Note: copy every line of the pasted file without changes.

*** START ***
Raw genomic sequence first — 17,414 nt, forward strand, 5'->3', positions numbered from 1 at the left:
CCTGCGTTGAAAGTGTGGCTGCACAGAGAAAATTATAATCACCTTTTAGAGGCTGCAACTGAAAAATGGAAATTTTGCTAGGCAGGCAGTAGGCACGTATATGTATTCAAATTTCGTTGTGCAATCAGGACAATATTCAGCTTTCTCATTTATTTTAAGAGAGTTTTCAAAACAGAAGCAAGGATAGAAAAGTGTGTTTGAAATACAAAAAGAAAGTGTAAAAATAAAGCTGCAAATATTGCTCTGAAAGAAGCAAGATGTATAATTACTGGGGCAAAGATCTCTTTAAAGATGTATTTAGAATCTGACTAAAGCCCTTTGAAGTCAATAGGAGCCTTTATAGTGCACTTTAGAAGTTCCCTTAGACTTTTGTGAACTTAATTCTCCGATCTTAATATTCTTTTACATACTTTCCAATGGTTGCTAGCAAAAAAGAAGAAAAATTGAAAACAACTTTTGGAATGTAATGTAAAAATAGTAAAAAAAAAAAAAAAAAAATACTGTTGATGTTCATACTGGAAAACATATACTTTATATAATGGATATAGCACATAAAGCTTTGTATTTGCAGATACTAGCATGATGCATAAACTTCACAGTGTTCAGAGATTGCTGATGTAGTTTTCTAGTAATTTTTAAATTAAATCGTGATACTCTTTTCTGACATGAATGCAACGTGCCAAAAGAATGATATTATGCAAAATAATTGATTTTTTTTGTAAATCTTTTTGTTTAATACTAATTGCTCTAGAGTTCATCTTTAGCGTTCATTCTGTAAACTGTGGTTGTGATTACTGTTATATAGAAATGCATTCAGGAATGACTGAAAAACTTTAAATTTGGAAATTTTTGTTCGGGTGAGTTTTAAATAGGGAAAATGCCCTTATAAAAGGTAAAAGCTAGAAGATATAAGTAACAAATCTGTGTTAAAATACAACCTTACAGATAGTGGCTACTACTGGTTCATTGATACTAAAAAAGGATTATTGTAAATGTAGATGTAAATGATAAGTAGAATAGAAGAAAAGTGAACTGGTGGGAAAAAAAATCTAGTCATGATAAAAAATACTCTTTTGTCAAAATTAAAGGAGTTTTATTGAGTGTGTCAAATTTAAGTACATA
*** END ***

Raw genomic sequence first — 17,414 nt, forward strand, 5'->3', positions numbered from 1 at the left:
CCTGCGTTGAAAGTGTGGCTGCACAGAGAAAATTATAATCACCTTTTAGAGGCTGCAACTGAAAAATGGAAATTTTGCTAGGCAGGCAGTAGGCACGTATATGTATTCAAATTTCGTTGTGCAATCAGGACAATATTCAGCTTTCTCATTTATTTTAAGAGAGTTTTCAAAACAGAAGCAAGGATAGAAAAGTGTGTTTGAAATACAAAAAGAAAGTGTAAAAATAAAGCTGCAAATATTGCTCTGAAAGAAGCAAGATGTATAATTACTGGGGCAAAGATCTCTTTAAAGATGTATTTAGAATCTGACTAAAGCCCTTTGAAGTCAATAGGAGCCTTTATAGTGCACTTTAGAAGTTCCCTTAGACTTTTGTGAACTTAATTCTCCGATCTTAATATTCTTTTACATACTTTCCAATGGTTGCTAGCAAAAAAGAAGAAAAATTGAAAACAACTTTTGGAATGTAATGTAAAAATAGTAAAAAAAAAAAAAAAAAAATACTGTTGATGTTCATACTGGAAAACATATACTTTATATAATGGATATAGCACATAAAGCTTTGTATTTGCAGATACTAGCATGATGCATAAACTTCACAGTGTTCAGAGATTGCTGATGTAGTTTTCTAGTAATTTTTAAATTAAATCGTGATACTCTTTTCTGACATGAATGCAACGTGCCAAAAGAATGATATTATGCAAAATAATTGATTTTTTTTGTAAATCTTTTTGTTTAATACTAATTGCTCTAGAGTTCATCTTTAGCGTTCATTCTGTAAACTGTGGTTGTGATTACTGTTATATAGAAATGCATTCAGGAATGACTGAAAAACTTTAAATTTGGAAATTTTTGTTCGGGTGAGTTTTAAATAGGGAAAATGCCCTTATAAAAGGTAAAAGCTAGAAGATATAAGTAACAAATCTGTGTTAAAATACAACCTTACAGATAGTGGCTACTACTGGTTCATTGATACTAAAAAAGGATTATTGTAAATGTAGATGTAAATGATAAGTAGAATAGAAGAAAAGTGAACTGGTGGGAAAAAAAATCTAGTCATGATAAAAAATACTCTTTTGTCAAAATTAAAGGAGTTTTATTGAGTGTGTCAAATTTAAGTACATA